The Acropolis of the Nakum Mayan site in Guatemala.
In 1990 about half of the Petén department was protected under the Maya Biosphere Reserve. The Reserve was created to protect the largest area of tropical forest remaining in Central America. The other half was leftunprotected, as an economical resource for local communities
When I first came to live in the Petén in 1997 about 1 third of the unprotected rainforest had disappeared. Nevertheless, with 2 thirds still standing plus the immense Mayan Biosphere Reserve being protected, we were living in the middle of a vast area of seemingly endless rainforest with a few spots of slashed forest that had made way to agricultural land.
The Mirador Basin is a geographically-defined elevated basin of 2,169 square kilometers found in the remote rainforest of the Maya Biosphere Reserve in the northern department of Petén, Guatemala. The basin is named after El Mirador, which is an immense archaeological site within the basin.
The region is part of the last large area of intact tropical forest in Mesoamerica. Together with the reserves of Tikal National Park, the eastern Petén and the Calakmul Biosphere Reserve in southern Mexico, the Mirador Basin represents the last refuge of tropical flora and fauna in Central America, creating an area large enough to guarantee the survival of threatened species.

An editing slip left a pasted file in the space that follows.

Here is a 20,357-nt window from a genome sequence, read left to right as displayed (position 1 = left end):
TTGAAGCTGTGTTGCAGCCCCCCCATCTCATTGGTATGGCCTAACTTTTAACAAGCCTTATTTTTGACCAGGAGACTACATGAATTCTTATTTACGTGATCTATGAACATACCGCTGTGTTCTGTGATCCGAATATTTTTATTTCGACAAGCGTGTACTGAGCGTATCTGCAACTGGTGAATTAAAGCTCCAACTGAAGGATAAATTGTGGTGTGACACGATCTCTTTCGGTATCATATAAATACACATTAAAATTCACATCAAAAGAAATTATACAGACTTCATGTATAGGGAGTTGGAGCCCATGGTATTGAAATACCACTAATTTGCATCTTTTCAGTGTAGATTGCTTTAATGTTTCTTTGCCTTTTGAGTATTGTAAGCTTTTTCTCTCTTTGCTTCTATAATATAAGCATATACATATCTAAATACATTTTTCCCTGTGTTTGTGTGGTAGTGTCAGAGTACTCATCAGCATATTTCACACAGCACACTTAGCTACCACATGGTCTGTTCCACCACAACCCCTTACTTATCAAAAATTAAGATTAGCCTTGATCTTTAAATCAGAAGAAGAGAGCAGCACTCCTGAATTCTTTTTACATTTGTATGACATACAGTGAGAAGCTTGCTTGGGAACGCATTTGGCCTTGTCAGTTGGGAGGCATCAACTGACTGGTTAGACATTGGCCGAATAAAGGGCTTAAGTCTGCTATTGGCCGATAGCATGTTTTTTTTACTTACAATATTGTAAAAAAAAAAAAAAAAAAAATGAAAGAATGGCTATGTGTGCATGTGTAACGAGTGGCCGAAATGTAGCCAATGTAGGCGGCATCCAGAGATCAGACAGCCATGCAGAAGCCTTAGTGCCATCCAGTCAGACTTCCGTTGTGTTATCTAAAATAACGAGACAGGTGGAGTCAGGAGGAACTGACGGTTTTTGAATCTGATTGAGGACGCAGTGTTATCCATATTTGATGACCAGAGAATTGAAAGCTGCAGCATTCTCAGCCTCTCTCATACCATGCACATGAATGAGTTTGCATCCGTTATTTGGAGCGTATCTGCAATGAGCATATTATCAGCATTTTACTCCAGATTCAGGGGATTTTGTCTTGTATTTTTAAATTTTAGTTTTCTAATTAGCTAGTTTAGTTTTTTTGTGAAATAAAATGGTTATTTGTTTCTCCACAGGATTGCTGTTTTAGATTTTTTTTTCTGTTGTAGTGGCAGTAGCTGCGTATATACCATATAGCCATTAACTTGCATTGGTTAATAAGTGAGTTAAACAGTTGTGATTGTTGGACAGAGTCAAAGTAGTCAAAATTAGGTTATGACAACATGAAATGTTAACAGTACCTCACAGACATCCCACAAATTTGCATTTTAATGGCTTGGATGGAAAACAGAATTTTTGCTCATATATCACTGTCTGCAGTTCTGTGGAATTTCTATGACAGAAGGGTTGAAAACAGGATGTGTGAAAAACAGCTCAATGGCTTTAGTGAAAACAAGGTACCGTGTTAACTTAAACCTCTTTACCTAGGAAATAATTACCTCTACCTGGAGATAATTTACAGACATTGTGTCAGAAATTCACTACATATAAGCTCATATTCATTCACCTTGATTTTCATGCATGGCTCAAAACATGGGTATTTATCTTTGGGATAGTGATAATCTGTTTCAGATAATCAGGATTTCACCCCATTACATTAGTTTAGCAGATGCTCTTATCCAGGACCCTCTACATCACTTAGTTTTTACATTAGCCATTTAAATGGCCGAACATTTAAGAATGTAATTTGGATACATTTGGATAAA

Jungle tourism is a rising subcategory of adventure travel defined by active multifaceted physical means of travel in the jungle regions of the earth. Although similar in many respects to adventure travel, jungle tourism pertains specifically to the context of region, culture and activity. According to the Glossary of Tourism Terms, jungle tours have become a major component of green tourism in tropical destinations and are a relatively recent phenomenon of Western international tourism.
Of the regions that take part in tourism-driven sustainable development practices and eco tourism, Mexican, Central and South American practices are the most pervasive in the industry; notably Mayan jungle excursions. Other regions include jungle territories in Africa, Australia, and the South Pacific.
In 1996 two friends and I undertook our first backpacking experience. We traveled from Costa Rica to Guatemala in six months. We originally planned to travel for a year, but half way decided to do something more useful with our presence in Central America and applied for volunteer jobs in Honduras and Guatemala. The travelers we met during our adventure traveled from South to North Central America and were very different from the travelers you would meet now on the same route.
Most people were, like us, looking for a real escape. It would have been rare to find anyone traveling for less then three months. As a matter of fact, most people had started in the northern region of the continent, or often in Mexico and were planning to travel as far south as Peru or Patagonia. They would give themselves eight months or more to do so. The main reason for their trip was not so much traveling in itself; most backpackers were looking for a different lifestyle. They had already found the lifestyle they were looking for and had been successful in becoming accomplished adventurers.
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